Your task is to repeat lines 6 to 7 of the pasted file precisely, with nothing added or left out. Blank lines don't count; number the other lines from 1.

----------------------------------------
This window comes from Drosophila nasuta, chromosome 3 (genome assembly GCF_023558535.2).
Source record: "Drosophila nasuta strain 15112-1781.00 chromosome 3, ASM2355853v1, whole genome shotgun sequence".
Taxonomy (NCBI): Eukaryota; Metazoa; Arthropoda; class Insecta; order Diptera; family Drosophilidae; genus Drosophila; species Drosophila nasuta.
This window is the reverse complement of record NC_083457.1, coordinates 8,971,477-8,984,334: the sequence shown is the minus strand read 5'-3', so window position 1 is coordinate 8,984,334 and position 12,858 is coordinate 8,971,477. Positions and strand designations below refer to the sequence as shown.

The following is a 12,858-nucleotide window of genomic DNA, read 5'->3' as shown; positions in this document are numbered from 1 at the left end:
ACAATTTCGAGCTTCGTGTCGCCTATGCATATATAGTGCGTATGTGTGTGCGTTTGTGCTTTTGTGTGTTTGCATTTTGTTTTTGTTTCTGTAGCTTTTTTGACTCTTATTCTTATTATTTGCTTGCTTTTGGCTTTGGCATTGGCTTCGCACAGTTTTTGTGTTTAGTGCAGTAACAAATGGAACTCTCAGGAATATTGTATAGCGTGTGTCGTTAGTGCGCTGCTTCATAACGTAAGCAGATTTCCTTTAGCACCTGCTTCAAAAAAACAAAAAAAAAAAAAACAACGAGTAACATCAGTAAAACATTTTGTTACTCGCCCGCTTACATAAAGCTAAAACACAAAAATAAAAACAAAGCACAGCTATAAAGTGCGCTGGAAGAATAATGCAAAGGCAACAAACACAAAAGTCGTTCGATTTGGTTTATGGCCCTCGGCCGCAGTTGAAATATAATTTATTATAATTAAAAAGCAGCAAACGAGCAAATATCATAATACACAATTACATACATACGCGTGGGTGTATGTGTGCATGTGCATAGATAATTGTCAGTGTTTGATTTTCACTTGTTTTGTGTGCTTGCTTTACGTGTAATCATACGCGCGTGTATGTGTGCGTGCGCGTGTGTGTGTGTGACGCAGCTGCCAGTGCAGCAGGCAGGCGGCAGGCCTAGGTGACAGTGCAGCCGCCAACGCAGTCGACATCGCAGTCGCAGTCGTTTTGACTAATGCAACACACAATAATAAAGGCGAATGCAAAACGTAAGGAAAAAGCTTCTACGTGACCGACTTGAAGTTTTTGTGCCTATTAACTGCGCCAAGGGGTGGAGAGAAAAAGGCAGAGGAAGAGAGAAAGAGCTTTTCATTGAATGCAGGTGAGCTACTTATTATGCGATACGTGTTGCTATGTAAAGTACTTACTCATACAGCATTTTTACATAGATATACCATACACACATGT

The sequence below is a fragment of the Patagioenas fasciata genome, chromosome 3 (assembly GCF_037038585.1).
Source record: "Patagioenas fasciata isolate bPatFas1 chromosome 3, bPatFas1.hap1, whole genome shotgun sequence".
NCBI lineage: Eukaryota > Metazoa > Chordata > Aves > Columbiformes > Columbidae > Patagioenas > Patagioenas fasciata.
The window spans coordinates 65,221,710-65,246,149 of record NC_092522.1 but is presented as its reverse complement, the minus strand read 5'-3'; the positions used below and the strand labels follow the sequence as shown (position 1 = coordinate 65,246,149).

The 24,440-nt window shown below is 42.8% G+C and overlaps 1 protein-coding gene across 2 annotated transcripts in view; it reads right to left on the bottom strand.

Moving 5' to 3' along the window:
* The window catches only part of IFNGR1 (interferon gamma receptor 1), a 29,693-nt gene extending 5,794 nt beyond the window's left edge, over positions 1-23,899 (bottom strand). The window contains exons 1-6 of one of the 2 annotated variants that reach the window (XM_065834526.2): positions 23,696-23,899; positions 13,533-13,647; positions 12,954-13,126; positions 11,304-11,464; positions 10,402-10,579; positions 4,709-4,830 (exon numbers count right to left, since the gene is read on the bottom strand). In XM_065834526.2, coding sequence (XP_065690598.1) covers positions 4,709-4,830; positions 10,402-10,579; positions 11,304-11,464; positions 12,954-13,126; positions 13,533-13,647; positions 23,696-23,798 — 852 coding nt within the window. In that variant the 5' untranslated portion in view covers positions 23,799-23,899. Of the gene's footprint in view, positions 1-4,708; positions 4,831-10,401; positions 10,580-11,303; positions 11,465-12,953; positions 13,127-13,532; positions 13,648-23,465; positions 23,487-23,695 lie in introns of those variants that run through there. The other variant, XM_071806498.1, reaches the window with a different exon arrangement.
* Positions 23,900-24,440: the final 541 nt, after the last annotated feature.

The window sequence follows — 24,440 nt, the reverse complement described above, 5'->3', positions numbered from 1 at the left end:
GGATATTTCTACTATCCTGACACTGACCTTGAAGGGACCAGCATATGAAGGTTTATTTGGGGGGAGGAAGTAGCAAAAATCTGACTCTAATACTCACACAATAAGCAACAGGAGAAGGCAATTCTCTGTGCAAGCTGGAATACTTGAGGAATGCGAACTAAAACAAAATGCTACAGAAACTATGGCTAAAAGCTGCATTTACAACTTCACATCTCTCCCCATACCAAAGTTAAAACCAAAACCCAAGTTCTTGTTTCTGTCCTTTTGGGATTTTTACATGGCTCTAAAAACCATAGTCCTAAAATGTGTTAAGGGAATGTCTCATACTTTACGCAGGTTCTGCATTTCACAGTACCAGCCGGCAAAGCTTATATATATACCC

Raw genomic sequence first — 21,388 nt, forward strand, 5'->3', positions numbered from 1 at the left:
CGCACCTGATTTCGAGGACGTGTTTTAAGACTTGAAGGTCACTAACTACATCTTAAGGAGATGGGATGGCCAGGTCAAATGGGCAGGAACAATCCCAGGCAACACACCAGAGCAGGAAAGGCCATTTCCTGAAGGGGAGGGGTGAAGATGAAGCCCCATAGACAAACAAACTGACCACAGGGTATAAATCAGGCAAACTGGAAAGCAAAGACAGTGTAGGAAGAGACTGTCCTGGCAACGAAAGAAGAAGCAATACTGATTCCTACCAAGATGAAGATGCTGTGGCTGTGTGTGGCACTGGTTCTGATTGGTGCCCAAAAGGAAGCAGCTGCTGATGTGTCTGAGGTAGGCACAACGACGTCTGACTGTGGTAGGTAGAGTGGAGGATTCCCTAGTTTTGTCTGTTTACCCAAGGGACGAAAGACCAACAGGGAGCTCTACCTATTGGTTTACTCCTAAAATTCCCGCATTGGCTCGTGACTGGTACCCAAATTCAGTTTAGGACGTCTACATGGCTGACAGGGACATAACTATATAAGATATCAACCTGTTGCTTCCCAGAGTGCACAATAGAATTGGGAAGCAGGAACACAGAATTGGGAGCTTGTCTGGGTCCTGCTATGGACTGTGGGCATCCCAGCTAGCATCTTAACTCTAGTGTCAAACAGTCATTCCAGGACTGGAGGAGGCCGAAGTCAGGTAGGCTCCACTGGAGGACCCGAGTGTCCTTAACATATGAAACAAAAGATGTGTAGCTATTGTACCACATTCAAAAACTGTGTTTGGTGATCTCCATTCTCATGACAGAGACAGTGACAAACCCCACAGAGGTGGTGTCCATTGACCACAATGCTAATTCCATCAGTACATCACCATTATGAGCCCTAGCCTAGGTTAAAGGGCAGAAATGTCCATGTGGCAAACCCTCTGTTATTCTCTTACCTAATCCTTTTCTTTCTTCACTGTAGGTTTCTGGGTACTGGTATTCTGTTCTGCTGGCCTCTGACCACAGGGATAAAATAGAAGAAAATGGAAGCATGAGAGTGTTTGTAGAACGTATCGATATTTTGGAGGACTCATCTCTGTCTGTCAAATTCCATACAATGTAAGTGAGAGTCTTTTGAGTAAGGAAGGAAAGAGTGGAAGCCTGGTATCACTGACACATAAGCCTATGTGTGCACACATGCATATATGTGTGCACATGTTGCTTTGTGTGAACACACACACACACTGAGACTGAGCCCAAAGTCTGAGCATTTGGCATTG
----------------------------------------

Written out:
ACAATTTCGAGCTTCGTGTCGCCTATGCATATATAGTGCGTATGTGTGTGCGTTTGTGCTTTTGTGTGTTTGCATTTTGTTTTTGTTTCTGTAGCTTTTTTGACTCTTATTCTTATTATTTGCTTGCTTTTGGCTTTGGCATTGGCTTCGCACAGTTTTTGTGTTTAGTGCAGTAACAAATGGAACTCTCAGGAATATTGTATAGCGTGTGTCGTTAGTGCGCTGCTTCATAACGTAAGCAGATTTCCTTTAGCACCTGCTTCAAAAAAACAAAAAAAAAAAAAACAACGAGTAACATCAGTAAAACATTTTGTTACTCGCCCGCTTACATAAAGCTAAAACACAAAAATAAAAACAAAGCACAGCTATAAAGTGCGCTGGAAGAATAATGCAAAGGCAACAAACACAAAAGTCGTTCGATTTGGTTTATGGCCCTCGGCCGCAGTTGAAATATAATTTATTATAATTAAAAAGCAGCAAACGAGCAAATATCATAATACACAATTACATACATACGCGTGGGTGTATGTGTGCATGTGCATAGATAATTGTCAGTGTTTGATTTTCACTTGTTTTGTGTGCTTGCTTTACGTGTAATCATACGCGCGTGTATGTGTGCGTGCGCGTGTGTGTGTGTGACGCAGCTGCCAGTGCAGCAGGCAGGCGGCAGGCCTAGGTGACAGTGCAGCCGCCAACGCAGTCGACATCGCAGTCGCAGTCGTTTTGACTAATGCAACACACAATAATAAAGGCGAATGCAAAACGTAAGGAAAAAGCTTCTACGTGACCGACTTGAAGTTTTTGTGCCTATTAACTGCGCCAAGGGGTGGAGAGAAAAAGGCAGAGGAAGAGAGAAAGAGCTTTTCATTGAATGCAGGTGAGCTACTTATTATGCGATACGTGTTGCTATGTAAAGTACTTACTCATACAGCATTTTTACATAGATATACCATACACACATGT

The sequence below is a fragment of the Patagioenas fasciata genome, chromosome 3 (assembly GCF_037038585.1).